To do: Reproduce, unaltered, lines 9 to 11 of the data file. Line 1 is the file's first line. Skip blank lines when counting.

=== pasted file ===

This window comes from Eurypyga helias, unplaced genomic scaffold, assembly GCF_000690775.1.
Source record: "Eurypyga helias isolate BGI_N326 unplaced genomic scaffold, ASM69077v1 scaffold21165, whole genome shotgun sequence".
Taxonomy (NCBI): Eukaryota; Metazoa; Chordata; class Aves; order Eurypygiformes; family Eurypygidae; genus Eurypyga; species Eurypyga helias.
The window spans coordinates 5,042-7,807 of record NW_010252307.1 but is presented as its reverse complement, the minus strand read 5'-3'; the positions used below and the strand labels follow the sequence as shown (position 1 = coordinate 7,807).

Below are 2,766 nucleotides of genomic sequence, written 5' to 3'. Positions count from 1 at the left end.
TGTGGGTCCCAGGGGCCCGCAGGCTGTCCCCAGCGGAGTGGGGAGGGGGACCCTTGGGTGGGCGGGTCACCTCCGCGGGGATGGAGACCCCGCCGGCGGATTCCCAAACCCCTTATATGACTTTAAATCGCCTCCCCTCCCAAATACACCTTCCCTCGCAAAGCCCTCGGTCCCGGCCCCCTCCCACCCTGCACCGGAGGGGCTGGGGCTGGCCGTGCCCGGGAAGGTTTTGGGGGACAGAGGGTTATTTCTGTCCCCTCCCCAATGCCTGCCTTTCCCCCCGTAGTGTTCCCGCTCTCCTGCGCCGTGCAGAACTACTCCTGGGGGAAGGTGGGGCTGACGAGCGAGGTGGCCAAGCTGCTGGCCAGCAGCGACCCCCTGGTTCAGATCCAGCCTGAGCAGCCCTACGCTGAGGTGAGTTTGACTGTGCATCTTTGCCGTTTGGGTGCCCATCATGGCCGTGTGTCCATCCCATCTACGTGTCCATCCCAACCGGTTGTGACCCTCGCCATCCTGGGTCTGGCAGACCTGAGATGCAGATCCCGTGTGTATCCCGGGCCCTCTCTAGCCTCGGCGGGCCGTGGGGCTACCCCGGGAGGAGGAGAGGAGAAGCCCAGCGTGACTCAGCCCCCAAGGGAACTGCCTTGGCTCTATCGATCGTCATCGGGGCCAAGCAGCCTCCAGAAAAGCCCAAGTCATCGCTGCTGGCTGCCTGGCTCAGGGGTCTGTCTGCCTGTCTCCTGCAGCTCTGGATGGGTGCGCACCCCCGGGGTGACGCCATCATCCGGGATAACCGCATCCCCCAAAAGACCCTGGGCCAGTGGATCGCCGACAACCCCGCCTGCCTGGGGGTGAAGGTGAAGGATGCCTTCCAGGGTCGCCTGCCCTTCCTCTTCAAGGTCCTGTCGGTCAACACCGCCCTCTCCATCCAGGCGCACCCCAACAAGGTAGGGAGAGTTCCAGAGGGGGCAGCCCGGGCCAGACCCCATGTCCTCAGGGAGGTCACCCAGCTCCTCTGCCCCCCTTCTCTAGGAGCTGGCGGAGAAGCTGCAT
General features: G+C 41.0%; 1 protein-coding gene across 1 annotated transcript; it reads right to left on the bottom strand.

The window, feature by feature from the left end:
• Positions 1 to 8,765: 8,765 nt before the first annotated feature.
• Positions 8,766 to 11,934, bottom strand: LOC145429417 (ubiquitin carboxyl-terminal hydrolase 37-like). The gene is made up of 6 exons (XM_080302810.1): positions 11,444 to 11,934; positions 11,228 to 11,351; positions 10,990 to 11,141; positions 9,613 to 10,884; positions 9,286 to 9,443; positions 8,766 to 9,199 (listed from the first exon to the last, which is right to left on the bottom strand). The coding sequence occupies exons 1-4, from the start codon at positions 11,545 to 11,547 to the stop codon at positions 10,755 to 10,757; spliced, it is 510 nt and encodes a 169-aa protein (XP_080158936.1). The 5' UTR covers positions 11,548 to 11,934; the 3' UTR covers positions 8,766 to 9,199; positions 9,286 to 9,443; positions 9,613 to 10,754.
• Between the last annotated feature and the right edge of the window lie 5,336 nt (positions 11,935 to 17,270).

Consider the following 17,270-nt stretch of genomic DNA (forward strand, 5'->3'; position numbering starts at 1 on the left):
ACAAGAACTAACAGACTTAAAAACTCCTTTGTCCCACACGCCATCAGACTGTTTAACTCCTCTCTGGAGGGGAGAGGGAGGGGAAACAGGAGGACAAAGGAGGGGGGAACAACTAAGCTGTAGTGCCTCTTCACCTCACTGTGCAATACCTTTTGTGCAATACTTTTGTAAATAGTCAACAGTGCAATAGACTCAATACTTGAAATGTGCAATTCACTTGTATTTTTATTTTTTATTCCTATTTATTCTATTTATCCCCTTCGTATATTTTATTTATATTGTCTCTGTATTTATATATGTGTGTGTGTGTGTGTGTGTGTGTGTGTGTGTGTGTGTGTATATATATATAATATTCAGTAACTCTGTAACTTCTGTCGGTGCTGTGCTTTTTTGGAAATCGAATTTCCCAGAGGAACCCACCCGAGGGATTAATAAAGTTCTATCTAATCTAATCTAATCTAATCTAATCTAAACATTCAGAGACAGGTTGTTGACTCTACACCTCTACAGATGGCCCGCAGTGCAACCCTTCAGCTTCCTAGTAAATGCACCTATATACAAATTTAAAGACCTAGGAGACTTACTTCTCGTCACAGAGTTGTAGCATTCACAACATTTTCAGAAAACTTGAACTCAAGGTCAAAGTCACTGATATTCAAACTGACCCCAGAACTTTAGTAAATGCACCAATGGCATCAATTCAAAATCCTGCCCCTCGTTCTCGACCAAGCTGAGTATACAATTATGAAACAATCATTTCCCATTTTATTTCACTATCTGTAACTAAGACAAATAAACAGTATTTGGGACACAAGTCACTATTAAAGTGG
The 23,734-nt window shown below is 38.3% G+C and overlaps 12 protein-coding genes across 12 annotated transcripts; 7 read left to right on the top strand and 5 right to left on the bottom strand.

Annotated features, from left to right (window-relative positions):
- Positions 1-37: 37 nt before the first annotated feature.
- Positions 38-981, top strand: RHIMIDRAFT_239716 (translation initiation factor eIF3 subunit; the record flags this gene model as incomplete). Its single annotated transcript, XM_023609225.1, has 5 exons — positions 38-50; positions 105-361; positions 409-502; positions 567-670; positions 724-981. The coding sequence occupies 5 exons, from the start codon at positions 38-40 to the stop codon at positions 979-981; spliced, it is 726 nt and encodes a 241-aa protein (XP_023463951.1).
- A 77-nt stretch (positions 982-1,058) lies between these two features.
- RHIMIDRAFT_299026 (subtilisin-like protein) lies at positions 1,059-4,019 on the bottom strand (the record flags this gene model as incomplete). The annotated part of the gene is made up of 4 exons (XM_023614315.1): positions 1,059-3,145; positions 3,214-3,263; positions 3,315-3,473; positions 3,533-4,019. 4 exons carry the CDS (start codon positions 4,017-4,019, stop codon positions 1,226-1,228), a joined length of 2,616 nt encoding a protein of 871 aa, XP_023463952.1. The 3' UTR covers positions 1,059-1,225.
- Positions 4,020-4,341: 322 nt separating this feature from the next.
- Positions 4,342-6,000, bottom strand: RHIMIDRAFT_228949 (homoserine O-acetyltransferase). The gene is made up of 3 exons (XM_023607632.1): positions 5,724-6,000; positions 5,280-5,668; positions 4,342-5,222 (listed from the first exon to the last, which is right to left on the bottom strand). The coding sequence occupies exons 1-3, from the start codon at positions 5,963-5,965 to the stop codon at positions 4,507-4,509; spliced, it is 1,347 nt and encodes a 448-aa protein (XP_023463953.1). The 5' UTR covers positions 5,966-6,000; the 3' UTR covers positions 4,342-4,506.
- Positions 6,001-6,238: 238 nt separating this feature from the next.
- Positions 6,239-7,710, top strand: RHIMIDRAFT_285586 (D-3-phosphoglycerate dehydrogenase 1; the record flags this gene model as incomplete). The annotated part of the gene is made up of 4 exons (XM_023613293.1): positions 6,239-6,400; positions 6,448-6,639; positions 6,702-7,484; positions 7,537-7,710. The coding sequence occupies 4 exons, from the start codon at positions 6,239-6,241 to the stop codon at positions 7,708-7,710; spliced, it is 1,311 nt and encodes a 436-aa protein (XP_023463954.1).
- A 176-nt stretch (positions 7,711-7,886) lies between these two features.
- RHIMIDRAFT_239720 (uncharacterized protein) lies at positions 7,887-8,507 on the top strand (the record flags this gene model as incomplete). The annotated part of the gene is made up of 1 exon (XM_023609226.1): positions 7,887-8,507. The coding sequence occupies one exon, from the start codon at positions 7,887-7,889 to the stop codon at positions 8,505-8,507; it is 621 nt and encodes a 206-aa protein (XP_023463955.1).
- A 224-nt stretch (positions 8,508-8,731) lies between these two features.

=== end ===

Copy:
• Positions 1 to 8,765: 8,765 nt before the first annotated feature.
• Positions 8,766 to 11,934, bottom strand: LOC145429417 (ubiquitin carboxyl-terminal hydrolase 37-like). The gene is made up of 6 exons (XM_080302810.1): positions 11,444 to 11,934; positions 11,228 to 11,351; positions 10,990 to 11,141; positions 9,613 to 10,884; positions 9,286 to 9,443; positions 8,766 to 9,199 (listed from the first exon to the last, which is right to left on the bottom strand). The coding sequence occupies exons 1-4, from the start codon at positions 11,545 to 11,547 to the stop codon at positions 10,755 to 10,757; spliced, it is 510 nt and encodes a 169-aa protein (XP_080158936.1). The 5' UTR covers positions 11,548 to 11,934; the 3' UTR covers positions 8,766 to 9,199; positions 9,286 to 9,443; positions 9,613 to 10,754.
• Between the last annotated feature and the right edge of the window lie 5,336 nt (positions 11,935 to 17,270).